Illustration: Jim Cooke (Gizmodo Media Group)

Next time you’re chatting with a customer service agent online, be warned that the person on the other side of your conversation might see what you’re typing in real time. A reader sent us the following transcript from a conversation he had with a mattress company after the agent responded to a message he hadn’t sent yet.

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Something similar recently happened to HmmDaily’s Tom Scocca. He got a detailed answer from an agent one second after he hit send.

Googling led Scocca to a live chat service that offers a feature it calls “real-time typing view” to allow agents to have their “answers prepared before the customer submits his questions.” Another live chat service, which lists McDonalds, Ikea, and Paypal as its customers, calls the same feature “message sneak peek,” saying it will allow you to “see what the visitor is typing in before they send it over.” Salesforce Live Agent also offers “sneak peak.”

On the upside, you get fast answers. On the downside, your thought process is being unknowingly observed. For the creators, this is technological magic, a deception that will result, they hope, in amazement and satisfaction. But once revealed by an agent who responds too quickly or one who responds before the question is asked, the trick falls apart, and what is left behind feels distinctly creepy, like a rabbit pulled from a hat with a broken neck. “Why give [customers] a fake ‘Send message’ button while secretly transmitting their messages all along?” asks Scocca.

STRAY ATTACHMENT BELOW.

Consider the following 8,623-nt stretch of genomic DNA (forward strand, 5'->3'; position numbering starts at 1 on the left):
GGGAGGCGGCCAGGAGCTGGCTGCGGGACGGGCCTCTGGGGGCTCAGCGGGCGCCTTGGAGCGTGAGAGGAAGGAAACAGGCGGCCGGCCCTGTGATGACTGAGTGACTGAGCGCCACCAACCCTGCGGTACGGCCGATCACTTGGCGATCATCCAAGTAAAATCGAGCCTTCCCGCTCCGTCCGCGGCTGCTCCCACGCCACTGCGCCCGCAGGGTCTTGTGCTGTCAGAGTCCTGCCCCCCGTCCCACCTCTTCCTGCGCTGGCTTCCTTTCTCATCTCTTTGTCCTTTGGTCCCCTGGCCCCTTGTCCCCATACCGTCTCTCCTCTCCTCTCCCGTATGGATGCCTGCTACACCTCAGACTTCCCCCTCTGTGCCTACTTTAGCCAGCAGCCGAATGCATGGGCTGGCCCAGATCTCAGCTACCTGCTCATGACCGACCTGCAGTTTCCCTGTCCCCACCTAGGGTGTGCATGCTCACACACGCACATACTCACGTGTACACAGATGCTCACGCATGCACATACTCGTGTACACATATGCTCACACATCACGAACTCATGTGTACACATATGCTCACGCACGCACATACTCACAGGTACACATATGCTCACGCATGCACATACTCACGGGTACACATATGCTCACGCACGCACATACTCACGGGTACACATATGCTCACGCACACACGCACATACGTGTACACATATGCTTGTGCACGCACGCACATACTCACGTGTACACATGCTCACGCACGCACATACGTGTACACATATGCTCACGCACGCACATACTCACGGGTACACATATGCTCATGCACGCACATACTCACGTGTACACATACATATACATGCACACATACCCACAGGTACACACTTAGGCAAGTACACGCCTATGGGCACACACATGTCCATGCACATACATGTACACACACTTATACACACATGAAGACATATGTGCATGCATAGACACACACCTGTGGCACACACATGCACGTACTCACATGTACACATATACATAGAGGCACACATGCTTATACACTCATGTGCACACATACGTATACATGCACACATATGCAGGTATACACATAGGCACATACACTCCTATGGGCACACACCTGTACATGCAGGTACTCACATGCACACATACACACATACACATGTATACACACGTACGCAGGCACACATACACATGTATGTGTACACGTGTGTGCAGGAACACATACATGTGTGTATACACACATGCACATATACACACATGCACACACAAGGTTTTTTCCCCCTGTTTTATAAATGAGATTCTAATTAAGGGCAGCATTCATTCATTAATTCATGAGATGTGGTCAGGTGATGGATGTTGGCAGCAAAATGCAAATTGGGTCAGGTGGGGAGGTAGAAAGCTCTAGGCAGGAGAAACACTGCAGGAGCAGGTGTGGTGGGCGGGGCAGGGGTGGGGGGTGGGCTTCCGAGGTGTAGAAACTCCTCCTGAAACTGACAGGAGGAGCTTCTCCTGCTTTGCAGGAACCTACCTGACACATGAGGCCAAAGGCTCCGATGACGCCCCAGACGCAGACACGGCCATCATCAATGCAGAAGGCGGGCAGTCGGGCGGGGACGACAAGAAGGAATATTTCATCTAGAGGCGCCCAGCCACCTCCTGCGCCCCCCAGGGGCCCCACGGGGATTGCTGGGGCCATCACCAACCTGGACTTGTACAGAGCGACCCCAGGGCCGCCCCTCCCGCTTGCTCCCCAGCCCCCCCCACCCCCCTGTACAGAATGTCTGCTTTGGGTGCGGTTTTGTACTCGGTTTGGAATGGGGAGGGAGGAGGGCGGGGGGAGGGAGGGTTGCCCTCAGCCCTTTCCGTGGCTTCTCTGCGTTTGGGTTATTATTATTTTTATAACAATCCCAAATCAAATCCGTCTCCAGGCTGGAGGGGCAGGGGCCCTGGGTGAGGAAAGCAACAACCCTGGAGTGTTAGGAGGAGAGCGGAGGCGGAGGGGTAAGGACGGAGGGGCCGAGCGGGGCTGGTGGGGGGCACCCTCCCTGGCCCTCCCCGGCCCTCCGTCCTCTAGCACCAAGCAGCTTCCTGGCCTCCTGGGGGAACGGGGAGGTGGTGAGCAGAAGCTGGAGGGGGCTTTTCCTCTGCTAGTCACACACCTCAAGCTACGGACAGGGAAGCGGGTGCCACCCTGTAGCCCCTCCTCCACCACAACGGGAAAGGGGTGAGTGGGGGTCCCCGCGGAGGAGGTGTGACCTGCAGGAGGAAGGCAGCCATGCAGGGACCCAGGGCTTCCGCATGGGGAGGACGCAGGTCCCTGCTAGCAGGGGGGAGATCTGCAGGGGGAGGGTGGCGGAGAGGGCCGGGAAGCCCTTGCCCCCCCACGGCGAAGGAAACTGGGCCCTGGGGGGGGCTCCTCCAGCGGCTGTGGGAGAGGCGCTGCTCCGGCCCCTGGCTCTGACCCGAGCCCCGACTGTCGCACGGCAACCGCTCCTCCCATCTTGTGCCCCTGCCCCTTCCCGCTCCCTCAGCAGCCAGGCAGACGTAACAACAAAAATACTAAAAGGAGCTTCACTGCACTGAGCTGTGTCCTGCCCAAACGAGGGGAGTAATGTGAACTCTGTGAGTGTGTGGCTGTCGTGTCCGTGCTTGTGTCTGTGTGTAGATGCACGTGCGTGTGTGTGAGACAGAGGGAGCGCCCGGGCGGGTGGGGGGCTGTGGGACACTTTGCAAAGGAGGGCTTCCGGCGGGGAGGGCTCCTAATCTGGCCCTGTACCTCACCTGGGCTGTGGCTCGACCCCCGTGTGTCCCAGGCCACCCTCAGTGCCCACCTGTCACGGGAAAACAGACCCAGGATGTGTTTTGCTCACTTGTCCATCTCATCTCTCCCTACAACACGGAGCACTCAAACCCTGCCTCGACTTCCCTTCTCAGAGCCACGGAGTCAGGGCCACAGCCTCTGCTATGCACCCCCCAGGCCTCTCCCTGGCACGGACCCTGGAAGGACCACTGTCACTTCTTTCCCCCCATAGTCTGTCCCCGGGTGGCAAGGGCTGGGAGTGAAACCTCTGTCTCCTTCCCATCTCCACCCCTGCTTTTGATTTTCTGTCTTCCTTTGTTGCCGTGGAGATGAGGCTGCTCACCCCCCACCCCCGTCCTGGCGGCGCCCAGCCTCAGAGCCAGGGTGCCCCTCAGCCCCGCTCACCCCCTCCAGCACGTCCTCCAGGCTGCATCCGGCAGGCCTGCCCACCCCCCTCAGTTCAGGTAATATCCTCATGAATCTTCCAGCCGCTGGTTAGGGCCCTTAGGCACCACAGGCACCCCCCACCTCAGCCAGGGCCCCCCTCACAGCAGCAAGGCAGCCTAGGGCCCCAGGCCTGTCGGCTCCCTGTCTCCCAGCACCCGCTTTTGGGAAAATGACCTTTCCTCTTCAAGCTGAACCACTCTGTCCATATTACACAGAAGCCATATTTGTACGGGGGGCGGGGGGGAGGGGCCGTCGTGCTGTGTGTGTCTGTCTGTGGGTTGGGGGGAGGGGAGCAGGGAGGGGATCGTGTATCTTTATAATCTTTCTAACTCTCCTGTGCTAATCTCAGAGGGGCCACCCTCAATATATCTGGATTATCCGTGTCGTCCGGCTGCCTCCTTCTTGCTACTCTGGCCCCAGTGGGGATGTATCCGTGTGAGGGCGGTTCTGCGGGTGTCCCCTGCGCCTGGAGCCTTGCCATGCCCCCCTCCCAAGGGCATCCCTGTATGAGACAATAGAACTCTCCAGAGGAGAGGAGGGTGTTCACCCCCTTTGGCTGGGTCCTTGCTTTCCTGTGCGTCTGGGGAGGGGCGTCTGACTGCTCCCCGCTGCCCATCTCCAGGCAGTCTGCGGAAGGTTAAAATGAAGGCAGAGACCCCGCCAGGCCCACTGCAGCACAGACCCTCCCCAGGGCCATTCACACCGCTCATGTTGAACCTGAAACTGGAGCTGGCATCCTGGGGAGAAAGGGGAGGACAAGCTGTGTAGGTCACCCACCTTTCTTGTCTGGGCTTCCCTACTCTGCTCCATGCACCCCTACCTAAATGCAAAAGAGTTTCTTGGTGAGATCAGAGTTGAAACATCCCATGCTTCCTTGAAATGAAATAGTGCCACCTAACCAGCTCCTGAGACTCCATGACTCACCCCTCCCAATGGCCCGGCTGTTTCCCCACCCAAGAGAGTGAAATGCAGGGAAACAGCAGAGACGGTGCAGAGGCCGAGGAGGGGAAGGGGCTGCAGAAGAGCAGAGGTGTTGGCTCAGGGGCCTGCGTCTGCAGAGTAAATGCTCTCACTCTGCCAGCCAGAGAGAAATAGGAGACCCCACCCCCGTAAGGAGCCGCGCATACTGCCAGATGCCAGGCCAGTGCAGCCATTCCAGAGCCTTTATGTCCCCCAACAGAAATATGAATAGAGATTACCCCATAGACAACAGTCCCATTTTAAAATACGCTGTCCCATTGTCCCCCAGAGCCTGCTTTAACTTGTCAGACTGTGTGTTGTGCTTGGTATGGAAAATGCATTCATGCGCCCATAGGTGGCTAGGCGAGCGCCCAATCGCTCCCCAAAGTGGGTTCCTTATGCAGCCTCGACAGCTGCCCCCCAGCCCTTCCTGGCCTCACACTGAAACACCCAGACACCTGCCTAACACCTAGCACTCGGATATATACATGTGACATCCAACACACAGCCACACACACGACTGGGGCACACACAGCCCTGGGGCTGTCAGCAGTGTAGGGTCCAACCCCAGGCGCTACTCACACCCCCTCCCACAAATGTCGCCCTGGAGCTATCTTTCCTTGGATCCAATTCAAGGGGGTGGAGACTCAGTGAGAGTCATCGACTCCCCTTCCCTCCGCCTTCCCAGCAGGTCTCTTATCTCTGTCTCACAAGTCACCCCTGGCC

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This particular magic trick happens thanks to JavaScript operating in your browser and detecting what’s happening on a particular site in real time. It’s also how companies capture information you’ve entered into web forms before you’ve hit submit. Companies could lessen the creepiness by telling people their typing is seen in real time or could eliminate the send button altogether (but that would undoubtedly confuse people, as if the useless buttons in elevators to “close door” or the placebos to push at crosswalks disappeared overnight.).

Lest you think unexpected monitoring is limited to your digital interactions, know that you should be paranoid during telephone chats too. As the New York Times reported over a decade ago, during those calls where you are reassured of “being recorded for quality assurance purposes,” your conversation while on hold is recorded. So even if there is music playing, monitors may later listen to you fight with your spouse, sing a song, or swear about the agent you’re talking to. From the 2005 NYT article:

Monitoring is intended to track the performance of call center operators, but the professional snoops are inadvertently monitoring callers, too. Most callers do not realize that they may be taped even while they are on hold.

It is at these times that monitors hear husbands arguing with their wives, mothers yelling at their children, and dog owners throwing fits at disobedient pets, all when they think no one is listening.

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And if there is no music playing, the agent may just have you on mute and be listening to you.

So if you don’t want to be monitored or send secret messages to agents, put your phone on mute while on hold and copy/paste messages from another document to your customer service chatbox. And in general, be nice to customer service agents. It’s not their fault.